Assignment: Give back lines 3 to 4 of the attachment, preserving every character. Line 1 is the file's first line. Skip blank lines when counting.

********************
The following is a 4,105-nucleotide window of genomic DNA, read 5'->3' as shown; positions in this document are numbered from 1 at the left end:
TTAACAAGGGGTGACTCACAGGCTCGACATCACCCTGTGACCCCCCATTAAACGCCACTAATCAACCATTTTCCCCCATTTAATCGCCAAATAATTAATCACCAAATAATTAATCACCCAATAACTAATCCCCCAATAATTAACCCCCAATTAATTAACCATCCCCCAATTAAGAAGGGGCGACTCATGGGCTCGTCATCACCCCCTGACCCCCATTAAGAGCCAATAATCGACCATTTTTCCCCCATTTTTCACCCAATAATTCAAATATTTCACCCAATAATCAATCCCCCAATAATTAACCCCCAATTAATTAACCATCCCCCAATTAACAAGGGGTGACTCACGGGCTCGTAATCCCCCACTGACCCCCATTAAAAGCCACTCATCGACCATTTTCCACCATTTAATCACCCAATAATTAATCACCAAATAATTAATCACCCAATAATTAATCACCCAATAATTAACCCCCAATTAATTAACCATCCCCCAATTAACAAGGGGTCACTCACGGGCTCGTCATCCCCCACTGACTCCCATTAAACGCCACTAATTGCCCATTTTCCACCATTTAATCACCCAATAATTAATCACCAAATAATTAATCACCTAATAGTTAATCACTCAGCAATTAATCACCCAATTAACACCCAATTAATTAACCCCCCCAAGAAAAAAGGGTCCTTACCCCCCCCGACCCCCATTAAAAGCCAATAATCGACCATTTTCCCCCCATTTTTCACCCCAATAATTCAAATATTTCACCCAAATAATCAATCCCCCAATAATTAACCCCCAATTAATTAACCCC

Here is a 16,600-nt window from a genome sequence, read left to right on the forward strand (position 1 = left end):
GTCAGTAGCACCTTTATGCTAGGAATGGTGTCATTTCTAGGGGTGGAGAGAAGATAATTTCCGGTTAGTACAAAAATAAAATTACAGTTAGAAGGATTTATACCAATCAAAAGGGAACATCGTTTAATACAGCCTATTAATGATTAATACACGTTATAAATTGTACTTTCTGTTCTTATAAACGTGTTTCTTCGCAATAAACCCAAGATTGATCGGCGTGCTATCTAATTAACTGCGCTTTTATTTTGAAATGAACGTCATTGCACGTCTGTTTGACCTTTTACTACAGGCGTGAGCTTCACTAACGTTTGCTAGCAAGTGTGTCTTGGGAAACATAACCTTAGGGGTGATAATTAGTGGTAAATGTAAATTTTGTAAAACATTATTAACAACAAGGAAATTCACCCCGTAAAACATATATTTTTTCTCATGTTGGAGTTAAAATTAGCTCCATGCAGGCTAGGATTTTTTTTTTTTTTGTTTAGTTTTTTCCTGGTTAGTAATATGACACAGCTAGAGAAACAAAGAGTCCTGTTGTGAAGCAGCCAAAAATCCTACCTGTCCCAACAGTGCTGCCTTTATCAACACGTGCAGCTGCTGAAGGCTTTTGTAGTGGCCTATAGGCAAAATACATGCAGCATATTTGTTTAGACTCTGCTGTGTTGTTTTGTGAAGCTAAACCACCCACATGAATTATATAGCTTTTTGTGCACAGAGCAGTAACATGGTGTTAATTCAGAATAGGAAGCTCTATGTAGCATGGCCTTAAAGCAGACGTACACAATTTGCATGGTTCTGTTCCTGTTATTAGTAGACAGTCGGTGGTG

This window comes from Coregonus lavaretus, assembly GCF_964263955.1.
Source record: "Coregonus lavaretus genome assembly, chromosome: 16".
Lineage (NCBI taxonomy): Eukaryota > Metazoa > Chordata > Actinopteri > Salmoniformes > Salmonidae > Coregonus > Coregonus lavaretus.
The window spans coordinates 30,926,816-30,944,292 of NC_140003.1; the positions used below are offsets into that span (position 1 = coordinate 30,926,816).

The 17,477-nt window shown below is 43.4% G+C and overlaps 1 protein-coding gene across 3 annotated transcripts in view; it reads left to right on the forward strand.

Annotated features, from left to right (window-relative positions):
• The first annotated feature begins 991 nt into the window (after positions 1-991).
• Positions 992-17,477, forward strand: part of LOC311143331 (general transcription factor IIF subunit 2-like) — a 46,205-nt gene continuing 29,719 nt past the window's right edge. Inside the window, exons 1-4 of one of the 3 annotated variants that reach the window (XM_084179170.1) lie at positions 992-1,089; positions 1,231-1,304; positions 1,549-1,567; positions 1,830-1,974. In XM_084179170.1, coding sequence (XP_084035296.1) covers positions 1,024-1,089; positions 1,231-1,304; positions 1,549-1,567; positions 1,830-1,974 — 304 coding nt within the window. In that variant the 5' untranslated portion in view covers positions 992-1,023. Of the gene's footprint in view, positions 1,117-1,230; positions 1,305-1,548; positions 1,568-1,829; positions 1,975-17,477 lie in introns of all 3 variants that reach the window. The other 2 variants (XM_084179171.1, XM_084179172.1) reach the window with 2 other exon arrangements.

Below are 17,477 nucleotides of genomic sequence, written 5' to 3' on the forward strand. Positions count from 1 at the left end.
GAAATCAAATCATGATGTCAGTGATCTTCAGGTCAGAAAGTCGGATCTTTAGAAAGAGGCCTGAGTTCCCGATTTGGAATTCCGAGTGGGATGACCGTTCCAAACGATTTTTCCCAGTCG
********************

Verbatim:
Here is a 16,600-nt window from a genome sequence, read left to right on the forward strand (position 1 = left end):
GTCAGTAGCACCTTTATGCTAGGAATGGTGTCATTTCTAGGGGTGGAGAGAAGATAATTTCCGGTTAGTACAAAAATAAAATTACAGTTAGAAGGATTTATACCAATCAAAAGGGAACATCGTTTAATACAGCCTATTAATGATTAATACACGTTATAAATTGTACTTTCTGTTCTTATAAACGTGTTTCTTCGCAATAAACCCAAGATTGATCGGCGTGCTATCTAATTAACTGCGCTTTTATTTTGAAATGAACGTCATTGCACGTCTGTTTGACCTTTTACTACAGGCGTGAGCTTCACTAACGTTTGCTAGCAAGTGTGTCTTGGGAAACATAACCTTAGGGGTGATAATTAGTGGTAAATGTAAATTTTGTAAAACATTATTAACAACAAGGAAATTCACCCCGTAAAACATATATTTTTTCTCATGTTGGAGTTAAAATTAGCTCCATGCAGGCTAGGATTTTTTTTTTTTTTGTTTAGTTTTTTCCTGGTTAGTAATATGACACAGCTAGAGAAACAAAGAGTCCTGTTGTGAAGCAGCCAAAAATCCTACCTGTCCCAACAGTGCTGCCTTTATCAACACGTGCAGCTGCTGAAGGCTTTTGTAGTGGCCTATAGGCAAAATACATGCAGCATATTTGTTTAGACTCTGCTGTGTTGTTTTGTGAAGCTAAACCACCCACATGAATTATATAGCTTTTTGTGCACAGAGCAGTAACATGGTGTTAATTCAGAATAGGAAGCTCTATGTAGCATGGCCTTAAAGCAGACGTACACAATTTGCATGGTTCTGTTCCTGTTATTAGTAGACAGTCGGTGGTG